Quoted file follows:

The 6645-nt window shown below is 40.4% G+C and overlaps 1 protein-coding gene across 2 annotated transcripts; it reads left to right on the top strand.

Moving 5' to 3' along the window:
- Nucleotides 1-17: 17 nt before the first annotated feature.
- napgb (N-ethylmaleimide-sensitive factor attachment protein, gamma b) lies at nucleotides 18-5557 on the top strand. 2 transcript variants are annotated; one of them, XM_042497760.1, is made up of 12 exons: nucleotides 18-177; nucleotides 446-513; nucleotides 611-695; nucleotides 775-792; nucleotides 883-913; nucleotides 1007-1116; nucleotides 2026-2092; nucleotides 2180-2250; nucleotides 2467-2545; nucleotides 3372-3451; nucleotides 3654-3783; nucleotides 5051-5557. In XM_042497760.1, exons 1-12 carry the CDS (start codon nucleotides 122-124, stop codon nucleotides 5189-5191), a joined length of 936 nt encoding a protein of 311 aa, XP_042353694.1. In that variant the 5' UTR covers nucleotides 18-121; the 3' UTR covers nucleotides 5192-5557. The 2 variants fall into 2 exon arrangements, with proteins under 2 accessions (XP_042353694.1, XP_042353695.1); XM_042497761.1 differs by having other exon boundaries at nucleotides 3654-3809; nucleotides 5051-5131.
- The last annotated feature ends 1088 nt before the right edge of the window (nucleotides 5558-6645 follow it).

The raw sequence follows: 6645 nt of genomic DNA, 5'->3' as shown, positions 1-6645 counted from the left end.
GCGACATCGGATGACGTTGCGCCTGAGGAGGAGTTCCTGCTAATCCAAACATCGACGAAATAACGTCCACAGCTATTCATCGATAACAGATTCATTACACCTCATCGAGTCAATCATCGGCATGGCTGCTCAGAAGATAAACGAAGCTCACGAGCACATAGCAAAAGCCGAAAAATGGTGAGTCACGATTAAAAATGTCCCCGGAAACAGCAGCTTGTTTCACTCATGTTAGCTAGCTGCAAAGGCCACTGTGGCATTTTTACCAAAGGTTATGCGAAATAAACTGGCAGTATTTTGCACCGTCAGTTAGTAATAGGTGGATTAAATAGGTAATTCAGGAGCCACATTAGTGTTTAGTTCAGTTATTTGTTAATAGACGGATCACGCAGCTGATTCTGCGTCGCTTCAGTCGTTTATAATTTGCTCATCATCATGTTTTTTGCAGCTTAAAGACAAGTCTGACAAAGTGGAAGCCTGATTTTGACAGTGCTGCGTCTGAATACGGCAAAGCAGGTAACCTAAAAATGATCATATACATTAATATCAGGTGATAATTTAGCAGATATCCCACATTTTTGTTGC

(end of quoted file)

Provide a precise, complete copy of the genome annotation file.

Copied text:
The 6645-nt window shown below is 40.4% G+C and overlaps 1 protein-coding gene across 2 annotated transcripts; it reads left to right on the top strand.

Moving 5' to 3' along the window:
- Nucleotides 1-17: 17 nt before the first annotated feature.
- napgb (N-ethylmaleimide-sensitive factor attachment protein, gamma b) lies at nucleotides 18-5557 on the top strand. 2 transcript variants are annotated; one of them, XM_042497760.1, is made up of 12 exons: nucleotides 18-177; nucleotides 446-513; nucleotides 611-695; nucleotides 775-792; nucleotides 883-913; nucleotides 1007-1116; nucleotides 2026-2092; nucleotides 2180-2250; nucleotides 2467-2545; nucleotides 3372-3451; nucleotides 3654-3783; nucleotides 5051-5557. In XM_042497760.1, exons 1-12 carry the CDS (start codon nucleotides 122-124, stop codon nucleotides 5189-5191), a joined length of 936 nt encoding a protein of 311 aa, XP_042353694.1. In that variant the 5' UTR covers nucleotides 18-121; the 3' UTR covers nucleotides 5192-5557. The 2 variants fall into 2 exon arrangements, with proteins under 2 accessions (XP_042353694.1, XP_042353695.1); XM_042497761.1 differs by having other exon boundaries at nucleotides 3654-3809; nucleotides 5051-5131.
- The last annotated feature ends 1088 nt before the right edge of the window (nucleotides 5558-6645 follow it).

The raw sequence follows: 6645 nt of genomic DNA, 5'->3' as shown, positions 1-6645 counted from the left end.
GCGACATCGGATGACGTTGCGCCTGAGGAGGAGTTCCTGCTAATCCAAACATCGACGAAATAACGTCCACAGCTATTCATCGATAACAGATTCATTACACCTCATCGAGTCAATCATCGGCATGGCTGCTCAGAAGATAAACGAAGCTCACGAGCACATAGCAAAAGCCGAAAAATGGTGAGTCACGATTAAAAATGTCCCCGGAAACAGCAGCTTGTTTCACTCATGTTAGCTAGCTGCAAAGGCCACTGTGGCATTTTTACCAAAGGTTATGCGAAATAAACTGGCAGTATTTTGCACCGTCAGTTAGTAATAGGTGGATTAAATAGGTAATTCAGGAGCCACATTAGTGTTTAGTTCAGTTATTTGTTAATAGACGGATCACGCAGCTGATTCTGCGTCGCTTCAGTCGTTTATAATTTGCTCATCATCATGTTTTTTGCAGCTTAAAGACAAGTCTGACAAAGTGGAAGCCTGATTTTGACAGTGCTGCGTCTGAATACGGCAAAGCAGGTAACCTAAAAATGATCATATACATTAATATCAGGTGATAATTTAGCAGATATCCCACATTTTTGTTGC